Wisconsin high school students who earn a ‘B' average and promise to be good citizens could be eligible for grants between $250 and $2,500 during their first two years of college, Gov. Jim Doyle announced Monday.
But the proposal is contingent on at least one major hurdle: It will be up to Doyle's successor to seek funding for the governor's signature college access program — known as the Wisconsin Covenant — and the next Legislature to appropriate that money.
Doyle's term ends at the end of this year, before the first class of Wisconsin Covenant scholars is set to begin college in the fall of 2011.
The Wisconsin Covenant is Doyle's effort to increase college enrollment by making a compact with students in the state. If they maintain a ‘B' average or better in high school, practice good citizenship and complete college requirements, they will be guaranteed a place in a Wisconsin college or university and given some financial aid.
The rules released Monday would give three levels of grant money to Covenant students for each of their first four semesters: $2,500 for the neediest students; $1,000 to $1,500 for students whose families have higher incomes but still qualify for assistance; and $250 for students whose families do not qualify for financial aid.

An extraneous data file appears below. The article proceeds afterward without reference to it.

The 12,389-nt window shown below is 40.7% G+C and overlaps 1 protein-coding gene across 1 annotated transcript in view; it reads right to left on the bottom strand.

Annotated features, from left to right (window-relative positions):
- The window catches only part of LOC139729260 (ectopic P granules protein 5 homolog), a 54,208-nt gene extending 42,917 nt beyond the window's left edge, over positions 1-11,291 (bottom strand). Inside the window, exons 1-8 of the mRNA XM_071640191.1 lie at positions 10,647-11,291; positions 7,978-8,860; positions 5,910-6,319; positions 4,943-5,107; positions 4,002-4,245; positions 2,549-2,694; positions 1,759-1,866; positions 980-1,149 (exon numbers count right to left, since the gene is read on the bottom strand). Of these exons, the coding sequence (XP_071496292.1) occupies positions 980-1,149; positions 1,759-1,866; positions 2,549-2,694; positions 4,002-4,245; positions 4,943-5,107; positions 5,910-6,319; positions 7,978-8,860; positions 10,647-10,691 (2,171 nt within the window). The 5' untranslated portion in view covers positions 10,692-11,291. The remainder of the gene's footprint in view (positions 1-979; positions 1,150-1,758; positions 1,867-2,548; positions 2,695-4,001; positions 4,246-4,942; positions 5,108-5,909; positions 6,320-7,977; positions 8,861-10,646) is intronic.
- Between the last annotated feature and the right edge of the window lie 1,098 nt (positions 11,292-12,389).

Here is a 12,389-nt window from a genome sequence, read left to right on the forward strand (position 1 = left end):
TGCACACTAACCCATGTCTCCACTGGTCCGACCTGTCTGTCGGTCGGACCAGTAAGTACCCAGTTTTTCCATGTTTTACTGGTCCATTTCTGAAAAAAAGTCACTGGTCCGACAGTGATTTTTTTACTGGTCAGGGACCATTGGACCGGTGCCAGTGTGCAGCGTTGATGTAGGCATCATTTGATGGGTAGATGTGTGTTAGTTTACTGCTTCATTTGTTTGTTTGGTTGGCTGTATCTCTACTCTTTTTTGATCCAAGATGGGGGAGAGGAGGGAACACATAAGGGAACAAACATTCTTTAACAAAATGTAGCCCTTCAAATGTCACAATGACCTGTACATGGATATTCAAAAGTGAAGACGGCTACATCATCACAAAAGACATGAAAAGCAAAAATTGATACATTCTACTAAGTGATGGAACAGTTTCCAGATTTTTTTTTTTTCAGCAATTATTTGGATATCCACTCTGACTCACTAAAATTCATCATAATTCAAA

Those figures will be adjusted in the student's third and fourth years.
That money would be given to students on top of other federal and state aid, like the federal Pell grant and the state Wisconsin Higher Education Grant. For low-income students, "this amount more than covers the cost of tuition and fees on a Wisconsin campus," Doyle said.
University of Wisconsin System President Kevin Reilly also promised to help Covenant scholars, by providing them with financial aid counseling, advising, and considering their status as a Covenant scholar in admissions.
But there's no guarantee that the next administration will maintain funding for the program. The state Legislature created a $25 million annual appropriation for it in the state budget, but since there are no scholars yet, that money is serving as a placeholder for future Covenant students.
More than 50,000 students have signed the Covenant pledge.
The Associated Press contributed to this report.